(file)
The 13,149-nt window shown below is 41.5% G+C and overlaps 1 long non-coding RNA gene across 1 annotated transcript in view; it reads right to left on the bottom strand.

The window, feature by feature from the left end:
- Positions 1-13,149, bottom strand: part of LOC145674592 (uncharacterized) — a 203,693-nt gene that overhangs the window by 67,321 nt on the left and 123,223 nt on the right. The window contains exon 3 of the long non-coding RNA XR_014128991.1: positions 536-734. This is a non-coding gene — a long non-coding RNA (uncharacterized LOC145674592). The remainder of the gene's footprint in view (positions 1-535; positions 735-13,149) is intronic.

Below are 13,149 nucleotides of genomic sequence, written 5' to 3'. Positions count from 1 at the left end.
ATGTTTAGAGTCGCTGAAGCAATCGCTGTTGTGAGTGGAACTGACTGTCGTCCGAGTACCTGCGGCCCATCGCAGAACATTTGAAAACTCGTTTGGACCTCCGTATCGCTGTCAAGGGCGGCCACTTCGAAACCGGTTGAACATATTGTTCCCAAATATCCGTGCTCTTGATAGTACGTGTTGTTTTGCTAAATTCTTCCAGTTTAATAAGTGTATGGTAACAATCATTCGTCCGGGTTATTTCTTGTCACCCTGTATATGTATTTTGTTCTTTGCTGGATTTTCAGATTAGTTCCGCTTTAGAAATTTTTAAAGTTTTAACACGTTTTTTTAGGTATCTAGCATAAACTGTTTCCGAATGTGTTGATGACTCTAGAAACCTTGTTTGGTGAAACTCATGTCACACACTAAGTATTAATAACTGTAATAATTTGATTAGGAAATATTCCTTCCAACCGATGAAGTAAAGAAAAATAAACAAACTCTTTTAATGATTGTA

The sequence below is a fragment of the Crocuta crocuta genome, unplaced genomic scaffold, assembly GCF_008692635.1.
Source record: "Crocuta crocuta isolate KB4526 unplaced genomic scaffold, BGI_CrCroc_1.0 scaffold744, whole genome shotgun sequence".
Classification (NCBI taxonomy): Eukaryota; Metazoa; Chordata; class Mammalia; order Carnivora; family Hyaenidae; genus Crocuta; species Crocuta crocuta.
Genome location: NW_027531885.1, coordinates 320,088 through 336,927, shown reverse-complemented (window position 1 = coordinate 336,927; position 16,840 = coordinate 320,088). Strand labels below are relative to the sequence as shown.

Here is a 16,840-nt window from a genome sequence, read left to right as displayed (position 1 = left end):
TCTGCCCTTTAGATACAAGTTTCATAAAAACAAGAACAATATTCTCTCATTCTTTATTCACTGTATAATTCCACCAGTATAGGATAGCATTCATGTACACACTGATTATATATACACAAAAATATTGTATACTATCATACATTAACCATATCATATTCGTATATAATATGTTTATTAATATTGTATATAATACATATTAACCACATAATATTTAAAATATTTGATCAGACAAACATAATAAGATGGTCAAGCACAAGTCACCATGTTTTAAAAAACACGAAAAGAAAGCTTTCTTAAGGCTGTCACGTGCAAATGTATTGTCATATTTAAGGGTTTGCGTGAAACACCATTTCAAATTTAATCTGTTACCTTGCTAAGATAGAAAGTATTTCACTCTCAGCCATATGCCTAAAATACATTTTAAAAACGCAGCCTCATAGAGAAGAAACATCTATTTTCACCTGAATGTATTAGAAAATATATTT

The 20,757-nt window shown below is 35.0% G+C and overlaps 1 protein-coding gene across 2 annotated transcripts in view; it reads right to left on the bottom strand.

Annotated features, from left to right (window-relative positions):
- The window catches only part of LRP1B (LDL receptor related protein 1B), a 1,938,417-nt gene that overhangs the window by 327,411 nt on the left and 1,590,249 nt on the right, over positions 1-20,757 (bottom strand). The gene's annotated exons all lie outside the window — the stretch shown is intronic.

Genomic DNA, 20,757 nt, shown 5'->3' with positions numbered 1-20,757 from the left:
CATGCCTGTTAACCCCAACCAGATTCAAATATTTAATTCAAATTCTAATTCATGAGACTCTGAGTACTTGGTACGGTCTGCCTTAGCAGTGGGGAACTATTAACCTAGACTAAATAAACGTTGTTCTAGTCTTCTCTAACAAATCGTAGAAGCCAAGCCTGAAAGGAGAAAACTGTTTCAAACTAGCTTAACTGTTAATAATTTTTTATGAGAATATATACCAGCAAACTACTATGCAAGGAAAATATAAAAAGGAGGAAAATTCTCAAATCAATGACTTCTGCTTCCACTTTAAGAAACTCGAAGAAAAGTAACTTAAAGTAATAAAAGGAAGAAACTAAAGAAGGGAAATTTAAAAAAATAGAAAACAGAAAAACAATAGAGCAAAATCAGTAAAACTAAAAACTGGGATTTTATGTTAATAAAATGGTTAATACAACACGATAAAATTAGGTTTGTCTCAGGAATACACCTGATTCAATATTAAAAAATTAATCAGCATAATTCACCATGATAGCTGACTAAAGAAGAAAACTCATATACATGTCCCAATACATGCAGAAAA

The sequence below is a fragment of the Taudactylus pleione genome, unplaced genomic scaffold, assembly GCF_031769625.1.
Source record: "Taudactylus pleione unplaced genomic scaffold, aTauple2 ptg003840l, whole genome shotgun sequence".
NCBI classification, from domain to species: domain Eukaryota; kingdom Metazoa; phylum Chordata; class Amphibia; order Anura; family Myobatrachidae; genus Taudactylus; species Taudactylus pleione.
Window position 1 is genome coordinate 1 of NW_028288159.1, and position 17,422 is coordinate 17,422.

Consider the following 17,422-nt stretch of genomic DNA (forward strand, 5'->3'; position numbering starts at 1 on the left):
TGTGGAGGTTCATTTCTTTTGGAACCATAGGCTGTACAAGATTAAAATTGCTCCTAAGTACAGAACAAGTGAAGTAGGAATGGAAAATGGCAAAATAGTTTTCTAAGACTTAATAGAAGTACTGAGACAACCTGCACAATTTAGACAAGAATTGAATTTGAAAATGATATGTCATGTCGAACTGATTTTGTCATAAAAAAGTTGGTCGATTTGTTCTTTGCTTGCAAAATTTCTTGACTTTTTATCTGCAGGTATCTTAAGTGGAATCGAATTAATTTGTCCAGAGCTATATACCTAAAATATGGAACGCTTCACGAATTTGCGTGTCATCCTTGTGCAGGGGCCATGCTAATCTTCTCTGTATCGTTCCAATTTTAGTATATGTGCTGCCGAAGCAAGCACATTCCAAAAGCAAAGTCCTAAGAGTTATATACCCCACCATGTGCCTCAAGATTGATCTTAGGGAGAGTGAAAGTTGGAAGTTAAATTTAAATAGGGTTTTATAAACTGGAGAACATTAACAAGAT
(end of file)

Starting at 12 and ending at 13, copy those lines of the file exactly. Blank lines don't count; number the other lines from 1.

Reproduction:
The 20,757-nt window shown below is 35.0% G+C and overlaps 1 protein-coding gene across 2 annotated transcripts in view; it reads right to left on the bottom strand.

Annotated features, from left to right (window-relative positions):